Toshi Reagon, the genre-busting folk-gospel-rock musician, first encountered Octavia Butler’s Afro-futuristic “Parable of the Sower” in the late 1990s. She was shocked by the novel’s prescience.

“When I read it I thought, ‘How could this possibly happen?’ ” Toshi recalled.

Set in 2024, the dystopian science fiction novel (published in 1993) warns of greed, extreme inequality, social collapse and climate change. As the New Yorker magazine noted, the book’s sequel, 1998’s “Parable of the Talents,” features a politician who (incredibly) touts his mission to “Make America great again.” The protagonist of both books — introduced as a 15-year-old black girl named Lauren Oya Olamina — possesses what Butler calls “hyperempathy” or the ability to feel pain experienced by others.

Reagon, 55, and her mother, the composer/activist Bernice Johnson Reagon, who achieved folk-hero status for founding Sweet Honey in the Rock, struck upon the idea of adapting the book more than 20 years ago. Although Bernice, 76, later retired and stepped away from the project, Toshi went on to develop the show and tour it around the world. The opera will be performed Friday at the O’Shaughnessy in St. Paul.

Reached by phone at her home in Brooklyn, Reagon discussed “Parable” and its striking prophecies. The conversation has been edited for length and clarity.


Q: Many of the themes from “Parable of the Sower” are still relevant today. What are your thoughts on that?

A: It’s really heartbreaking. There’s actually a line in the book where the daughter is challenging her father about the horrible things that could happen. The father tells her to be quiet and tells her that no one can predict the future. She argues that you can if you can get over your fears. Octavia really did a great job in predicting what was going to happen next.


Q: How would you explain your project to readers who haven’t read the novel?

A: Even if you haven’t read the book, you will understand the story. There are two conflicts that establish themselves right away. One of the conflicts is pretty familiar to all of us. It’s the father, the adult, the parents, thinking that things should happen a certain way. And the kids thinking that’s wrong.

The other conflict is around belief systems. The father is a Baptist minister who comes out of a belief system of black family. [His daughter] creates her own belief system called Earthseed. She thinks that God is change. All that you touch you change. All that you change changes you and the only lasting truth is change. She says it’s inevitable. As she starts to introduce this idea into her community, that’s where all of the trouble starts.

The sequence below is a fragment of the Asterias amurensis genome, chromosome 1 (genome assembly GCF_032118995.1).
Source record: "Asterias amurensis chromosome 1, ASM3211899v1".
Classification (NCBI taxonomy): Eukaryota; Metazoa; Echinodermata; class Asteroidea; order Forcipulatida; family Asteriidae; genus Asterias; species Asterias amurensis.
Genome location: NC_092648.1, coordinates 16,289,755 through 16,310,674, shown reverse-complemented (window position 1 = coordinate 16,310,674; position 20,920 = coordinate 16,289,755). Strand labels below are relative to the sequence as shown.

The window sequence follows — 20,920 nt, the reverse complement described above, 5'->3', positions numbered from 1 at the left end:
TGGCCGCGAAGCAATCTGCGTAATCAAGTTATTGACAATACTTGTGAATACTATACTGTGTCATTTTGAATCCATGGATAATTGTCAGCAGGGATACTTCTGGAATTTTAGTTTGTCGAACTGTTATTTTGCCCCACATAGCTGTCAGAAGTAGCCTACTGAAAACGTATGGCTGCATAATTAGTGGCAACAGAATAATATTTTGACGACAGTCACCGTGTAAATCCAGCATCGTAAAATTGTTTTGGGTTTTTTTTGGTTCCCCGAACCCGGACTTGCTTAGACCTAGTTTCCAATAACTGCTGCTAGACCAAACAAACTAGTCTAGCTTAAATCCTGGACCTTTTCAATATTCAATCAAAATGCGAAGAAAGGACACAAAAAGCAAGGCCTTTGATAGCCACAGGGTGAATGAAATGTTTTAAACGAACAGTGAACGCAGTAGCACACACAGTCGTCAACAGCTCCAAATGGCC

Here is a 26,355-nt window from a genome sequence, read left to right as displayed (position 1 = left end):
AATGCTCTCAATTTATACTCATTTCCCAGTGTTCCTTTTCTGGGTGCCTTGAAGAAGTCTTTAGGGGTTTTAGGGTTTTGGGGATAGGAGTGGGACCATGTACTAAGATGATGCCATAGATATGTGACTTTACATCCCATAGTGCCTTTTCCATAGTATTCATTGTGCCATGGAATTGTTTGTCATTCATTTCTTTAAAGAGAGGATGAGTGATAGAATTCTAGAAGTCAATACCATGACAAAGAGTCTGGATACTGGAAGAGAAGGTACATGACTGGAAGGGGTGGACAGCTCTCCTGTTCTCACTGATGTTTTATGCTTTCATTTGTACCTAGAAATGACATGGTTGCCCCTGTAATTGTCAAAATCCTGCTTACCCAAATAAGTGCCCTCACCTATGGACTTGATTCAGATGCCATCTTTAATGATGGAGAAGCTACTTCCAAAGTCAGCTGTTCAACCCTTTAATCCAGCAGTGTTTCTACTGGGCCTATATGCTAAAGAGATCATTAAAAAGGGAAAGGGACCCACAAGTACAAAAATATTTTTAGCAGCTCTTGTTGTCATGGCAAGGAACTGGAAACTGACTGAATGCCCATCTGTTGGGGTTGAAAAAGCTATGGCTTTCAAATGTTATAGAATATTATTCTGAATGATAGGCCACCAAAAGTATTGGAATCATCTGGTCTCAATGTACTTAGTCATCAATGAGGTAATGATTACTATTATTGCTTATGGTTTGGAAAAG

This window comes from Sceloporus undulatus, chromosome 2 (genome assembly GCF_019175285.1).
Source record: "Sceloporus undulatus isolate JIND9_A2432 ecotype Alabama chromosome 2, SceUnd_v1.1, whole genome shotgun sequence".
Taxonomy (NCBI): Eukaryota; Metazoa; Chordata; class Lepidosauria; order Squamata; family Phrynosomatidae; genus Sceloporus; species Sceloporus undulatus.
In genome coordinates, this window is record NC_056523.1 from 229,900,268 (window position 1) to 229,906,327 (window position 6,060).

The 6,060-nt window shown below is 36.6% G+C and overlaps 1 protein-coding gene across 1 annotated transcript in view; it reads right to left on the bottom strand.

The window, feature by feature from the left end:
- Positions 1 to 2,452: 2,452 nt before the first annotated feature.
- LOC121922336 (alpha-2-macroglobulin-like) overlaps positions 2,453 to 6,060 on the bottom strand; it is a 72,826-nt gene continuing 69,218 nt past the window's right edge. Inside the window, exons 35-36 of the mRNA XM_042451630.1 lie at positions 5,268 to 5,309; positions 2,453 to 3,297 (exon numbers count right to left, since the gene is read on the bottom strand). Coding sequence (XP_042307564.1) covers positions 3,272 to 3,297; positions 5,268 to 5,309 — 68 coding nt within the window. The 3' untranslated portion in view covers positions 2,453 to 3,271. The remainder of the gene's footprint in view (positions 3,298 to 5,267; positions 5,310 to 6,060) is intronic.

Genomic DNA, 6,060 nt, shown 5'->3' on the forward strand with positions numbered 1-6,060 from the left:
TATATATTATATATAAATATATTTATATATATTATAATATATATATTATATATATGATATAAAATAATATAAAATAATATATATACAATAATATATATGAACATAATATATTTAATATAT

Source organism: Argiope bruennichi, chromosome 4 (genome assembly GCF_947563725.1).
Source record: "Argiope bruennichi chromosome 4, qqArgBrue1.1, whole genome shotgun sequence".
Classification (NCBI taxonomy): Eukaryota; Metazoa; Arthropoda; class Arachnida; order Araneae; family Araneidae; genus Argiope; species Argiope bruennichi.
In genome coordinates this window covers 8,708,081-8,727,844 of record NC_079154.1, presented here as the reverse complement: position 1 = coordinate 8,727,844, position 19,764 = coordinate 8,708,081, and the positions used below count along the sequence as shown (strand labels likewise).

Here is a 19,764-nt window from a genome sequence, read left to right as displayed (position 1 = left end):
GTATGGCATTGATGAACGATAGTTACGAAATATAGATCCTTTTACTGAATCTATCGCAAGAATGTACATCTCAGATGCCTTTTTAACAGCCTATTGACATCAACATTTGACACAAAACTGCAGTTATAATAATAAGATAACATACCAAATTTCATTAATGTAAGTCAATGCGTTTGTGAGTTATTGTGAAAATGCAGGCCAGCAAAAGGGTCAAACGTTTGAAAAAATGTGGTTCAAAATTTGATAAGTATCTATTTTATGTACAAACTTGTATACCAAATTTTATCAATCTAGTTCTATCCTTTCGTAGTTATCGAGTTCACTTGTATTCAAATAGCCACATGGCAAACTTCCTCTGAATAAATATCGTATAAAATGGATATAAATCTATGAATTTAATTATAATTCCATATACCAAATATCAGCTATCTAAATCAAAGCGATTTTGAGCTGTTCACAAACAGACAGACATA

Q: Walk me through the process of creating “Parable of the Sower.”

A: My mom got asked to teach a course for Toni Morrison, who was in charge of the Princeton Atelier. It’s basically a semesterlong workshop where an artist comes on campus and offers a class for a semester. Professor Morrison asked her to do something with singing and Black American songs. My mom couldn’t do it because she was touring, but she said she’d split it with me. So she did half the classes and I did the other half.

We needed a text so my mom chose “Parable of the Sower.” We created an arc of music that went over the conditions of the book. After we did that, we were like, “Wow, we could really sing this book if we get the rights.” It took many years, because my mom is pretty busy. Eventually, we had a workshop with New York City Opera in 2008. But then the New York City Opera started to have a lot of problems and that season got canceled. It took another few years, and my mother by then had retired. She told me to keep working on it if I wanted to, and I was really determined to do it.


Q: Wow, so the process definitely took a while. What was it like working with your mother?

A: It was very normal. She’s a great artist. She thinks I’m a great artist. And we collaborate as artists. It’s not mushy at all. Everybody wants to be like “Aww.” And I’m like “No, it’s not like that.”


Q: Tell me about transforming the novel for the stage.

A: When we first did the workshops, it was a concert. We didn’t focus on as many characters, either. We mainly focused on Lauren Olamina, the 15-year-old girl, her father and her brother.

What I really wanted to do was tell more narrative of the book. And so after we got support and commissions, we went and dug in. We looked in the book and pulled the characters we thought would work. There’s a lot of them, and we can’t obviously do it with the size of our cast. But for America, our cast feels very big, especially for an independently produced work like this. If we were like “Hamilton,” or another big Broadway production that goes on tour, it’d be different. But it’s me and some cool folks banding together and collaborating.


Q: After the show is over, what message do you hope sticks with people?

A: It is an evening of theater. It’s an evening of music, storytelling. I want that to be enjoyable. We want to connect people to this incredible world.

In a little while, Octavia Butler will be blowing up. There’s a couple of television shows in the works based on her books. But we’re still the first people that did something off of the pages of her books. You don’t have to wait five to six years for someone to give you half a million dollars to make your theatrical dream come true. I think if I waited and kept developing in that way, this piece wouldn’t be seeing the light of day until 2022. And that felt way too late to be having a conversation about stuff that happens in 2024.


Alex Smith is a University of Minnesota student on assignment for the Star Tribune.